Let the Bateses win the London equivalent of the Powerball, move to the Cotswold’s, adopt ten kids and then have three of their own. Seriously. They deserve it.

I want Carson and the new Mrs. Carson move to a nude beach near Brighton where they can wallow in their aged, imperfect, magnificent splendor.

Thomas…oh, Thomas. He gave that little boy a piggyback ride, and in doing so redeemed himself for all his previous sins. Well, most of them. Let’s have Jude Law arrive, take one look at Thomas and fall madly in love. The two of them can sail off to a Greek island where they can drink ouzo and roll around in the sand all day. Yeah, that sounds good.

Daisy needs to go off to Russia, where she falls madly in love with a starving poet, and they live happily ever after, or at least until WW2, when Daisy sees the writing on the wall and high-tails it back to jolly old England.

That old Russian count has to come back for Violet. I think she deserves to have her final days spent in the arms of her true love, convention be damned. Of course, they’ll have to move out of the country, change their names, maybe get a bit of plastic surgery, but still.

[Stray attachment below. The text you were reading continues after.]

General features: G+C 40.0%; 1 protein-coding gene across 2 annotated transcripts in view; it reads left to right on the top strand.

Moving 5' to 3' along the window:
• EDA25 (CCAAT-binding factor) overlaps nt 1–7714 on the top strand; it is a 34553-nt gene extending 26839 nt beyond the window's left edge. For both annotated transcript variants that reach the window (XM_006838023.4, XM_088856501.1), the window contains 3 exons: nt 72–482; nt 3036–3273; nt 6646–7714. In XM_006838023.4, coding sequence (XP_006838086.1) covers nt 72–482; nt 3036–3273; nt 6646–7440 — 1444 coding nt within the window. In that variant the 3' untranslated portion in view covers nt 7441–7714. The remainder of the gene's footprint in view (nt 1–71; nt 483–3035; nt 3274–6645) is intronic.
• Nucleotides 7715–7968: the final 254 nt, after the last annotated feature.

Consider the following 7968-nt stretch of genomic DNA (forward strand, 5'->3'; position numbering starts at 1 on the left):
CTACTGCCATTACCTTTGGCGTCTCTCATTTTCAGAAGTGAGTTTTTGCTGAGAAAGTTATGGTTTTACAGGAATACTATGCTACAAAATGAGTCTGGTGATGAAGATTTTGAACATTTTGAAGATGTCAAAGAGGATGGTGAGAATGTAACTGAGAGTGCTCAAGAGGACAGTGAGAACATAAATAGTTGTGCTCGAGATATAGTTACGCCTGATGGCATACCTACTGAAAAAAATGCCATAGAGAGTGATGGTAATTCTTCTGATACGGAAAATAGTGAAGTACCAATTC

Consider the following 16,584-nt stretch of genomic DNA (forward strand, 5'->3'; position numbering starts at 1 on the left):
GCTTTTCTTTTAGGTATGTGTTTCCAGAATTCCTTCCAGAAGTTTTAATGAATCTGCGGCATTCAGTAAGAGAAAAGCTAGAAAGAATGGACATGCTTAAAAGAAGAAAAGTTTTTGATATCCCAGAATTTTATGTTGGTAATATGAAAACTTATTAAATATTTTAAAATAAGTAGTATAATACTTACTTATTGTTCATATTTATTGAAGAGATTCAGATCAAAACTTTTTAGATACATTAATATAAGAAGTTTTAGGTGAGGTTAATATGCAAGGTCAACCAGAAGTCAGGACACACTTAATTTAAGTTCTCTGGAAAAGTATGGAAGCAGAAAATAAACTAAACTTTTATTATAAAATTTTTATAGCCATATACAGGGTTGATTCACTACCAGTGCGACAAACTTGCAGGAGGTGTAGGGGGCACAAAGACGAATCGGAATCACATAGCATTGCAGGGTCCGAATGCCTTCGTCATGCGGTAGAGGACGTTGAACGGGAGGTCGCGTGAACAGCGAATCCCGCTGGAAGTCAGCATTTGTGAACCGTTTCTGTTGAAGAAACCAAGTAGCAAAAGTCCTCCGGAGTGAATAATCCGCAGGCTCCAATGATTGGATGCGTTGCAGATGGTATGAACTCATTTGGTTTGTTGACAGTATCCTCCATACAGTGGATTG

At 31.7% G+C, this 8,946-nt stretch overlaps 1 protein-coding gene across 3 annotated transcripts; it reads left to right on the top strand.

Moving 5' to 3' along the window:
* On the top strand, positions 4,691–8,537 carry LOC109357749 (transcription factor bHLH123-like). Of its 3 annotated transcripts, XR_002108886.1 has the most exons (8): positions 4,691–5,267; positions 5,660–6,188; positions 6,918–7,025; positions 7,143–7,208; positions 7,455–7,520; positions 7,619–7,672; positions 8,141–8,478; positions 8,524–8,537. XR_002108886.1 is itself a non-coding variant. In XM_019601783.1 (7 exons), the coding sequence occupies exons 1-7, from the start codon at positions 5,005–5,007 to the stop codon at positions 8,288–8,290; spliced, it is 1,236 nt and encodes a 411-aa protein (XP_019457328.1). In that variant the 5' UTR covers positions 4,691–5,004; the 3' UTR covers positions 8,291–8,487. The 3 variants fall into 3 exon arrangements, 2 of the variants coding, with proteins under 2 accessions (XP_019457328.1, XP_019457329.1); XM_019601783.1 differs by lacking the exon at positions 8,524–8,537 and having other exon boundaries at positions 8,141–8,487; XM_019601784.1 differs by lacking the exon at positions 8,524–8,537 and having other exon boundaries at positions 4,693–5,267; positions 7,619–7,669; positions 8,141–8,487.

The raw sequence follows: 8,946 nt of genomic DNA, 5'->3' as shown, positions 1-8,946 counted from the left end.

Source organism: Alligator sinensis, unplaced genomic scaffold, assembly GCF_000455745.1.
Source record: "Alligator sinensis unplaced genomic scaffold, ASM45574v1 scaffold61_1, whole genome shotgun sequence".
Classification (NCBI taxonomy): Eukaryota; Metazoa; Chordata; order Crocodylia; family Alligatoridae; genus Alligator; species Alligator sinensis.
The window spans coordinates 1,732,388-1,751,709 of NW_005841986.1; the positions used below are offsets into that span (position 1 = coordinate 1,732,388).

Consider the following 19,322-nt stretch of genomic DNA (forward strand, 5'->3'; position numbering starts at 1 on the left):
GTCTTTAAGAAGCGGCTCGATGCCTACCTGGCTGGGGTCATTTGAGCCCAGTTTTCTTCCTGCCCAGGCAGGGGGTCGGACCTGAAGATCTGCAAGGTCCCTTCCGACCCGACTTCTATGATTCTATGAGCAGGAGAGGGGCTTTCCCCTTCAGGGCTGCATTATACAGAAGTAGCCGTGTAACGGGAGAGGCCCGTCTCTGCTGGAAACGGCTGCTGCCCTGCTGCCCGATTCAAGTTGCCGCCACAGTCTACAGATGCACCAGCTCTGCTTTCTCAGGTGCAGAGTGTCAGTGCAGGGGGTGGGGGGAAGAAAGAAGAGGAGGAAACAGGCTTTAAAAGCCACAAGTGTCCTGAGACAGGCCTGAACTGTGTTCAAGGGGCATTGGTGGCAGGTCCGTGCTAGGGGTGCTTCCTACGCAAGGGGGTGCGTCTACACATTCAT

Isobel and her ‘friend’ the doctor should tie the know, then move to the worst slums of London, where all of her do-gooding will totally change the lives of women there. Maybe she could hook up with those Midwives…

Lord and Lady Grantham. What to do? That great big house…all that land…the money dwindling away…

Lady Rose comes back from America, and her husband is now a Hollywood producer who thinks that Downton is the perfect location for his latest motion picture. For the next several years, Downton is kept alive by serving as the backdrop of several well-received movies, until WW2 rolls around, and it becomes the headquarters for the British Army, and is revisited by a disillusioned painter…oh, never mind.

 

What do you mean, too old?

I write about old people. At least, that’s what publishers would have you believe. When my first book was being shopped around, it didn’t sell because although several editors liked it, they thought that the heroine was “too old”. She was forty- five.